In fact neither of these reasons apply and at the same time all of these reasons (and some more) are applicable. That is the contradiction most people feel and potentially the reason why unfortunatly many Americans don’t understand why people call friendship with US while opposing the war.
I think what people really are opposing is the obvious ambition of the Bush administration towards a »pax americana« that is described in the National Security Strategy and which sketches layout of the political world solely determined by national interests of the USA. I found this brilliant article from Jay Bookman that is a good introduction to the subject.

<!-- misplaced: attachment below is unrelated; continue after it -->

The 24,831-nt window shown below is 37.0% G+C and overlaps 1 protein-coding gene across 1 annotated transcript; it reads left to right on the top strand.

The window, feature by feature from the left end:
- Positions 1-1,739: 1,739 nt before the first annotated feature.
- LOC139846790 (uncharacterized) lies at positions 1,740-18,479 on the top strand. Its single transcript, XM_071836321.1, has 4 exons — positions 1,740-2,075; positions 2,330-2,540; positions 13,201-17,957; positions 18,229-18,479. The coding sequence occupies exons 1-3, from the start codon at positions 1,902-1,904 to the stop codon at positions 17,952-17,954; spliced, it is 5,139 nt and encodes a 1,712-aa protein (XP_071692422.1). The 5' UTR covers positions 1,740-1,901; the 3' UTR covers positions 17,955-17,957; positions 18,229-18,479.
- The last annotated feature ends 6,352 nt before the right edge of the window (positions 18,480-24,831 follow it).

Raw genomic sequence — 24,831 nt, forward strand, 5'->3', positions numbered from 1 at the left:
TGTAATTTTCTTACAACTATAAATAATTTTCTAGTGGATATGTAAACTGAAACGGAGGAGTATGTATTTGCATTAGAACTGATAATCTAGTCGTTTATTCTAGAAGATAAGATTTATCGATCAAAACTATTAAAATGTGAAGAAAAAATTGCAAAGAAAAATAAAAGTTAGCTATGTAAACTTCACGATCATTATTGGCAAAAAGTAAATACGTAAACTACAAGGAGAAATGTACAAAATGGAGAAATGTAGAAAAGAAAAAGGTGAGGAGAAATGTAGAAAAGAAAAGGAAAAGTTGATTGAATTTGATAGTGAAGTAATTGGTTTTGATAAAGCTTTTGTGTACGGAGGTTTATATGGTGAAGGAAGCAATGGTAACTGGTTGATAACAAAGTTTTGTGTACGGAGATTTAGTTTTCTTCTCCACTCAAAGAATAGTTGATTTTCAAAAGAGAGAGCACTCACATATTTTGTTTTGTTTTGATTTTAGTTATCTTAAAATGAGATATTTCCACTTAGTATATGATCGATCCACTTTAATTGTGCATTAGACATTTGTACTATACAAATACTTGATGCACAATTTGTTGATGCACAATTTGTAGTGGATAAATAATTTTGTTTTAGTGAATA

Everyone can draw own conclusions. I have drawn mine and I think USA should not implement this strategy. It is overestimating todays effectivness of military force for long term goals and underestimating the possible counter reactions. It is also ignoring the social, cultural and religious issues in favour for political and economical advantages that will be benefitial only for few. It will just escalate the current situation and we are seeing the first signs for this already.
Dave Winer seems to suggest that 9/11 equals the war experience in France and Germany:
»A common response from across the ocean. Unlike the US, France and Germany know what war is like. There’s the disconnect. Click here. Clue: That’s not Germany or France.«
Clue to Dave: This is how many European cities looked like after WW2. Can you spot the difference?
400.000 more than expected. That’s the biggest peace demonstration in Germany ever.